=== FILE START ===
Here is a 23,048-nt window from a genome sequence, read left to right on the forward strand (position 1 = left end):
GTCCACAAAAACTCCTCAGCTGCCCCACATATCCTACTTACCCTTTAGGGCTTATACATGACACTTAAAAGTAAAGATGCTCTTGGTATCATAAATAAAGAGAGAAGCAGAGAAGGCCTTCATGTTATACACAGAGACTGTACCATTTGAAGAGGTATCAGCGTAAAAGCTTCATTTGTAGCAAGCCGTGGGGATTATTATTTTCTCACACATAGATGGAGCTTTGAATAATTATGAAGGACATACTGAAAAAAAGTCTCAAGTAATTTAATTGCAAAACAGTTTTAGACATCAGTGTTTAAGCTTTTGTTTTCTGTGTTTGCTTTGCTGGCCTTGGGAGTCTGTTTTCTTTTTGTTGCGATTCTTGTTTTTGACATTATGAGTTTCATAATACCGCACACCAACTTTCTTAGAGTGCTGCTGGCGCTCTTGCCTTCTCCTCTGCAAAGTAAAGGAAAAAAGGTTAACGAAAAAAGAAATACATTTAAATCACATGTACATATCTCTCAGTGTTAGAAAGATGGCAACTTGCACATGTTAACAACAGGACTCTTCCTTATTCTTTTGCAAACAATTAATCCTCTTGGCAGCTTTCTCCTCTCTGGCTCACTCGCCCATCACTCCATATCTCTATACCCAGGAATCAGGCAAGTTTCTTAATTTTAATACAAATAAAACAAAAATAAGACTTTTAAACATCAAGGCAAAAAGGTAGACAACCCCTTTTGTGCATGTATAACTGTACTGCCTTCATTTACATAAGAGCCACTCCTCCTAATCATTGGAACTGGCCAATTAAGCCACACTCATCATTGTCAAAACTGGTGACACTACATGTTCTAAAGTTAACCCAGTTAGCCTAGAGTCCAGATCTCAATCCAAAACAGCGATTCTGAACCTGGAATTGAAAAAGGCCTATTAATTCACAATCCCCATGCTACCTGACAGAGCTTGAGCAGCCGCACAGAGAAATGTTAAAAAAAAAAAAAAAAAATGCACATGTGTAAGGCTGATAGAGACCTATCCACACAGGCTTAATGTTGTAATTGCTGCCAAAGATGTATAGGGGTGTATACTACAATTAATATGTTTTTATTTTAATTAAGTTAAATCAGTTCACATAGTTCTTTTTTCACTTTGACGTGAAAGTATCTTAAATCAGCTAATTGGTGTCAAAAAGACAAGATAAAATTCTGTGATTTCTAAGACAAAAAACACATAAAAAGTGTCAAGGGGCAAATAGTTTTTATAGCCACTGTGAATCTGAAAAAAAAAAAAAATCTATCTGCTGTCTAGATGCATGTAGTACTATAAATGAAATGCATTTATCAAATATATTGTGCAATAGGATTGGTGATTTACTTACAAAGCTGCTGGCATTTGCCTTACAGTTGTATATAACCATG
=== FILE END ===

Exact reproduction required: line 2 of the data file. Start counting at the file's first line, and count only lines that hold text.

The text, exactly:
GTCCACAAAAACTCCTCAGCTGCCCCACATATCCTACTTACCCTTTAGGGCTTATACATGACACTTAAAAGTAAAGATGCTCTTGGTATCATAAATAAAGAGAGAAGCAGAGAAGGCCTTCATGTTATACACAGAGACTGTACCATTTGAAGAGGTATCAGCGTAAAAGCTTCATTTGTAGCAAGCCGTGGGGATTATTATTTTCTCACACATAGATGGAGCTTTGAATAATTATGAAGGACATACTGAAAAAAAGTCTCAAGTAATTTAATTGCAAAACAGTTTTAGACATCAGTGTTTAAGCTTTTGTTTTCTGTGTTTGCTTTGCTGGCCTTGGGAGTCTGTTTTCTTTTTGTTGCGATTCTTGTTTTTGACATTATGAGTTTCATAATACCGCACACCAACTTTCTTAGAGTGCTGCTGGCGCTCTTGCCTTCTCCTCTGCAAAGTAAAGGAAAAAAGGTTAACGAAAAAAGAAATACATTTAAATCACATGTACATATCTCTCAGTGTTAGAAAGATGGCAACTTGCACATGTTAACAACAGGACTCTTCCTTATTCTTTTGCAAACAATTAATCCTCTTGGCAGCTTTCTCCTCTCTGGCTCACTCGCCCATCACTCCATATCTCTATACCCAGGAATCAGGCAAGTTTCTTAATTTTAATACAAATAAAACAAAAATAAGACTTTTAAACATCAAGGCAAAAAGGTAGACAACCCCTTTTGTGCATGTATAACTGTACTGCCTTCATTTACATAAGAGCCACTCCTCCTAATCATTGGAACTGGCCAATTAAGCCACACTCATCATTGTCAAAACTGGTGACACTACATGTTCTAAAGTTAACCCAGTTAGCCTAGAGTCCAGATCTCAATCCAAAACAGCGATTCTGAACCTGGAATTGAAAAAGGCCTATTAATTCACAATCCCCATGCTACCTGACAGAGCTTGAGCAGCCGCACAGAGAAATGTTAAAAAAAAAAAAAAAAAATGCACATGTGTAAGGCTGATAGAGACCTATCCACACAGGCTTAATGTTGTAATTGCTGCCAAAGATGTATAGGGGTGTATACTACAATTAATATGTTTTTATTTTAATTAAGTTAAATCAGTTCACATAGTTCTTTTTTCACTTTGACGTGAAAGTATCTTAAATCAGCTAATTGGTGTCAAAAAGACAAGATAAAATTCTGTGATTTCTAAGACAAAAAACACATAAAAAGTGTCAAGGGGCAAATAGTTTTTATAGCCACTGTGAATCTGAAAAAAAAAAAAAATCTATCTGCTGTCTAGATGCATGTAGTACTATAAATGAAATGCATTTATCAAATATATTGTGCAATAGGATTGGTGATTTACTTACAAAGCTGCTGGCATTTGCCTTACAGTTGTATATAACCATG